The nurses are unsurprisingly popular with the soldiers  on Bora-Bora, and Anne is no exception. Although she has plans to be nothing but faithful to her fiance, the more time she spends with a soldier named Westry, the more their friendship – and eventually a romance – blossom.

Jio excels writing books that carry the reader away with both plot and setting. Anne and Westry are engaging characters, and their relationship is transporting, especially with Jio’s lush descriptions of Bora-Bora.

A lovely book to warm your heart on a cold winter day.

Buy this book from:
Powells | Indiebound*

Source: Publisher.
* These links are all affiliate links. If you buy your book here I’ll make a very small amount of money that goes towards hosting, giveaways, etc.

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Little Gale Gumbo by Erika Marks – Book Review

Little Gale Gumbo by Erika Marks
Published by NAL Trade, an imprint of Penguin

In 1977, Camille Bergeron fled New Orleans and her abusive husband with her daughters Dahlia and Josie. A Creole woman willing to work a little voodoo didn’t exactly go over well on Little Gale Island in Maine, but the Bergeron women made it work for themselves, made at least some of the inhabitants of the town love them – enough to bring them into the fold a bit, as well as to get them into trouble. Now, in 2002, their pasts have caught up to them and suddenly their father is dead and the man they always thought of as their father is in a fight for his life.

Dahlia and Josie are rich, complex characters who lead very interesting lives as fish out of water in Maine. They are mostly accepted by townspeople, but truly welcomed by very few, even after having lived on Little Gale Island for 25 years. Marks draws them realistically, especially considering that their present selves are only the stars of half of the book, since the other half deals with the time from when Camille met her husband up through the girls’ lives in Maine. In addition to having wonderful characters, the plot of Little Gale Gumbo pulls the reader right along, trying to figure out what really happened between the two men, as well as what might still happen for the sisters and their love interests.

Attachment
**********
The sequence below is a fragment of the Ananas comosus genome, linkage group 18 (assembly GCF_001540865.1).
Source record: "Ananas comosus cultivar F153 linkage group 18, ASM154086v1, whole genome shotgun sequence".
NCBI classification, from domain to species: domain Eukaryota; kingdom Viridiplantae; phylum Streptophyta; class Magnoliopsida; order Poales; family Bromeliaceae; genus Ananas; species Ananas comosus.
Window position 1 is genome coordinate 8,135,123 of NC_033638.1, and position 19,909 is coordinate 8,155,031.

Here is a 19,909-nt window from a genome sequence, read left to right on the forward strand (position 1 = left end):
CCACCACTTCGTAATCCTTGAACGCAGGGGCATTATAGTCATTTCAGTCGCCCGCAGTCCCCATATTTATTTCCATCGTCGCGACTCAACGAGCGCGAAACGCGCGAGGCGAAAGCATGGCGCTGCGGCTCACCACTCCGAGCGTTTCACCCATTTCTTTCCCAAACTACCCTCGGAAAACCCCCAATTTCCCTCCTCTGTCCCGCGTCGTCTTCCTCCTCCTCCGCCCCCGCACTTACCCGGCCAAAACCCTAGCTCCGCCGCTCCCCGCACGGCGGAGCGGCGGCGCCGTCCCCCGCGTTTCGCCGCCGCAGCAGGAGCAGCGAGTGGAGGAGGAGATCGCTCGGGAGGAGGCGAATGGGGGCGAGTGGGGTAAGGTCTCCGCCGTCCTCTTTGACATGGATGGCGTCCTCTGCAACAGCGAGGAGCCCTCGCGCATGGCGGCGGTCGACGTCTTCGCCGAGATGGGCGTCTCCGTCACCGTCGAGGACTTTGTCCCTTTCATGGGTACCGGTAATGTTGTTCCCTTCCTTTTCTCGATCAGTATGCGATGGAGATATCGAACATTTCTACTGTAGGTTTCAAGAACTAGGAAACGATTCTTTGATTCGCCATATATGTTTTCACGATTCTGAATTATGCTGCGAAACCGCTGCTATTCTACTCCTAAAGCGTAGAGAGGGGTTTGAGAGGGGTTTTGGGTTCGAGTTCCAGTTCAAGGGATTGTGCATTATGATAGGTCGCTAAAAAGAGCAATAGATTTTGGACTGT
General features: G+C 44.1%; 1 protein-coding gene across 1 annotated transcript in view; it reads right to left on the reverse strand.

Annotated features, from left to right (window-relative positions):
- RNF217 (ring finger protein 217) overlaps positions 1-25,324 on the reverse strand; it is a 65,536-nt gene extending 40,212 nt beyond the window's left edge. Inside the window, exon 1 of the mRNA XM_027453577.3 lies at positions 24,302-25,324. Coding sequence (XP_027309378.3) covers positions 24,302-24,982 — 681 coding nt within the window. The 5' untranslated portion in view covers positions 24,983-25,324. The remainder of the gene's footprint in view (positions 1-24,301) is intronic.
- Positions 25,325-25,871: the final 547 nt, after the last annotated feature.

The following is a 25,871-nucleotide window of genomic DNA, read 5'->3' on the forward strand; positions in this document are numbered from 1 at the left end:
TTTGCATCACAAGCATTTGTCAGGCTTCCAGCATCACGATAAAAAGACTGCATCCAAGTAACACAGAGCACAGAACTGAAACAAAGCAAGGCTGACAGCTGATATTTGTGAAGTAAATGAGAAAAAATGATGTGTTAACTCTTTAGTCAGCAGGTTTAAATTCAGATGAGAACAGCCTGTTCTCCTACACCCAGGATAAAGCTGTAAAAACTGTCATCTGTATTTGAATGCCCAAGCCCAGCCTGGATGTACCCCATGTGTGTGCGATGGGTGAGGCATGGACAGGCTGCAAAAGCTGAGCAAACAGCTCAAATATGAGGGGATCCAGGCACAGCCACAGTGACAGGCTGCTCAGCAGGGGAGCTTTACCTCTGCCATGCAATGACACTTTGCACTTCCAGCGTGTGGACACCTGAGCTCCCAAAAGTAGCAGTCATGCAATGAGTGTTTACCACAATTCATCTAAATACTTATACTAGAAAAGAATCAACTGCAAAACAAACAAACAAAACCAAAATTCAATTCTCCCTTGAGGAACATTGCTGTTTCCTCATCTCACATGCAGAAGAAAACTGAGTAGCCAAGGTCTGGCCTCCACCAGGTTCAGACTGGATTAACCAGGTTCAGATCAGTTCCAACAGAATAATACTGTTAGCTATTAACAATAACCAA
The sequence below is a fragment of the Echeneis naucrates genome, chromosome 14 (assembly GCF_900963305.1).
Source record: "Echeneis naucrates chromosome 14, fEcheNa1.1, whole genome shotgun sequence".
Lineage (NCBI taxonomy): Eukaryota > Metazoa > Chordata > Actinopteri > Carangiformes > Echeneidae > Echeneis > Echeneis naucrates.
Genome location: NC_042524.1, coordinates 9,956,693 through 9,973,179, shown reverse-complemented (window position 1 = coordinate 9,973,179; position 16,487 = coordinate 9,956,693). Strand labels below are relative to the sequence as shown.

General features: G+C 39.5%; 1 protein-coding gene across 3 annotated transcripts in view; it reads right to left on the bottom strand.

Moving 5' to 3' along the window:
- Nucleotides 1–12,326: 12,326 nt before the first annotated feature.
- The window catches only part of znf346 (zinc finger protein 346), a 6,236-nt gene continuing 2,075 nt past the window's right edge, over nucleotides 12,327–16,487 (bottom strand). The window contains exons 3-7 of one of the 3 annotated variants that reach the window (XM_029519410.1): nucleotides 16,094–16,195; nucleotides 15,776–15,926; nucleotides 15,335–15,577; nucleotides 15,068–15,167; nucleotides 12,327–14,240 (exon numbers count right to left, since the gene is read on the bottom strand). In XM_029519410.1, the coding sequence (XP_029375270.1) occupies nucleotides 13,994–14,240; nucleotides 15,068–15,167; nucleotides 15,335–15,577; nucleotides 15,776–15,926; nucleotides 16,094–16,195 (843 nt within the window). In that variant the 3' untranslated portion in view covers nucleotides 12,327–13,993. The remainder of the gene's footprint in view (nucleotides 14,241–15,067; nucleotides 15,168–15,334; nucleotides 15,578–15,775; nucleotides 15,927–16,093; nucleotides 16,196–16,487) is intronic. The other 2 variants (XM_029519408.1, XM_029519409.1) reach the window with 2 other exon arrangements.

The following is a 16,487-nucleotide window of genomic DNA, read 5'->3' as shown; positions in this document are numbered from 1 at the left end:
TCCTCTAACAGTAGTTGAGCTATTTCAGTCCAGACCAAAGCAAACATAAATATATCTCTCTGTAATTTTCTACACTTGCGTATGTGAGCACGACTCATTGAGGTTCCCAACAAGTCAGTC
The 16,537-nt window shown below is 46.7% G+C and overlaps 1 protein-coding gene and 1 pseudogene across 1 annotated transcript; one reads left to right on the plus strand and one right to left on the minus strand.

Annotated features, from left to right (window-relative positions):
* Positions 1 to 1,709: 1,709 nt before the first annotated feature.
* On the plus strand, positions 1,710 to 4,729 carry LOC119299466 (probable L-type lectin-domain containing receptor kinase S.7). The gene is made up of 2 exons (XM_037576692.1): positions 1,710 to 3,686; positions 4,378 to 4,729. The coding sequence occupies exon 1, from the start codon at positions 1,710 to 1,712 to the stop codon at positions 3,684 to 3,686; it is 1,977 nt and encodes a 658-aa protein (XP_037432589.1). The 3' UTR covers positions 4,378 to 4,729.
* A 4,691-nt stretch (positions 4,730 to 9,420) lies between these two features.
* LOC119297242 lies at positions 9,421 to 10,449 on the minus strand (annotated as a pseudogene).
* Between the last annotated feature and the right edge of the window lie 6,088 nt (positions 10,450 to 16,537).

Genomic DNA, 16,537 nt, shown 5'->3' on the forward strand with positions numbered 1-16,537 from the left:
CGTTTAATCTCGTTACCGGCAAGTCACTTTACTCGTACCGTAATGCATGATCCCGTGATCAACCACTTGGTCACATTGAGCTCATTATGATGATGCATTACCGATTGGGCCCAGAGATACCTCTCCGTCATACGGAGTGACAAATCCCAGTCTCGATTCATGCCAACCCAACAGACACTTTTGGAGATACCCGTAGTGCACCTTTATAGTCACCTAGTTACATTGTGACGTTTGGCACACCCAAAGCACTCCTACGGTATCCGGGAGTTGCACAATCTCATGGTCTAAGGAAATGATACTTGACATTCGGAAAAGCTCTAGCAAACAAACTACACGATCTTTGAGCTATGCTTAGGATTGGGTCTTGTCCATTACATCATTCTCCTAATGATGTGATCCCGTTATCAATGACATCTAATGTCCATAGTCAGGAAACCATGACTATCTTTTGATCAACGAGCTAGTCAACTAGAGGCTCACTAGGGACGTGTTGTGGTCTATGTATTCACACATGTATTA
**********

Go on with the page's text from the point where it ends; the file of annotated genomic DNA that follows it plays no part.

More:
A quick and satisfying read. Recommended.

Buy this book from:
Powells | Indiebound*

Source: Publisher.
* These links are all affiliate links. If you buy your book here I’ll make a very small amount of money that goes towards hosting, giveaways, etc.
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The Lost and Found Pony – Saturday Story Spotlight

Welcome to Saturday Story Spotlight, my feature where I discuss books my husband and I are reading with our son, Daniel. These are books that he, we, or all of us particularly enjoy.

The Lost and Found Pony by Tracy Dockray
Published by Feiwel & Friends, an imprint of Macmillan

The eponymous and unnamed pony is small, but she (or possibly he, along with being unnamed she is never explicitly given a gender, but let’s just make her a she for the sake of argument) is perfectly happy with herself. That happiness is even more pronounced when she is given to a young girl as a birthday present. She and the girl are a perfect match, until one day it becomes apparent that the girl has outgrown her, and the girl’s parents replace our dear pony with a larger horse.

The pony is sold off to the circus, which is not a bad life, but she misses the girl each and every day. Still, life goes on – until the circus  begins to lose money and the animals are sold off. This is perhaps the scariest time in our pony’s life, but it results in a reunion with her girl, now all grown up.

This is just a lovely book. Dockray’s illustrations are absolutely gorgeous. I wanted to reach into the book and stroke the pony’s muzzle in the early pages. The circus illustrations are particularly vibrant, the ones of the circus’s dissolution still beautiful but tinged with despair. The story is incredibly sweet as well. The pony knows love and won’t give up on it, but also makes the best of the situation at hand. Her reunion with her long-lost girl makes me go “awww.”

My only real problem with The Lost and Found Pony – which is not a fault of the book itself, but evidence of a slight mismatch between the book and my family – is the fact that it is far too long for even my book-obsessed two year old’s attention span. Although I assumed she would be reunited with the girl, I never actually made it all the way through until I reread it prior to writing this review. Still, he enjoys the half or so of the book he’ll sit through, and absolutely adores the pictures (horsey! elephant!).

The Lost and Found Pony will definitely be keeping a place in our permanent collection, so we can continue to revisit it as Daniel grows older and can perhaps even sit through to the ending.

Buy this book from:
Powells | Indiebound*

Source: Review copy
* These links are all affiliate links. If you buy your book here I’ll make a very small amount of money that goes towards hosting, giveaways, etc.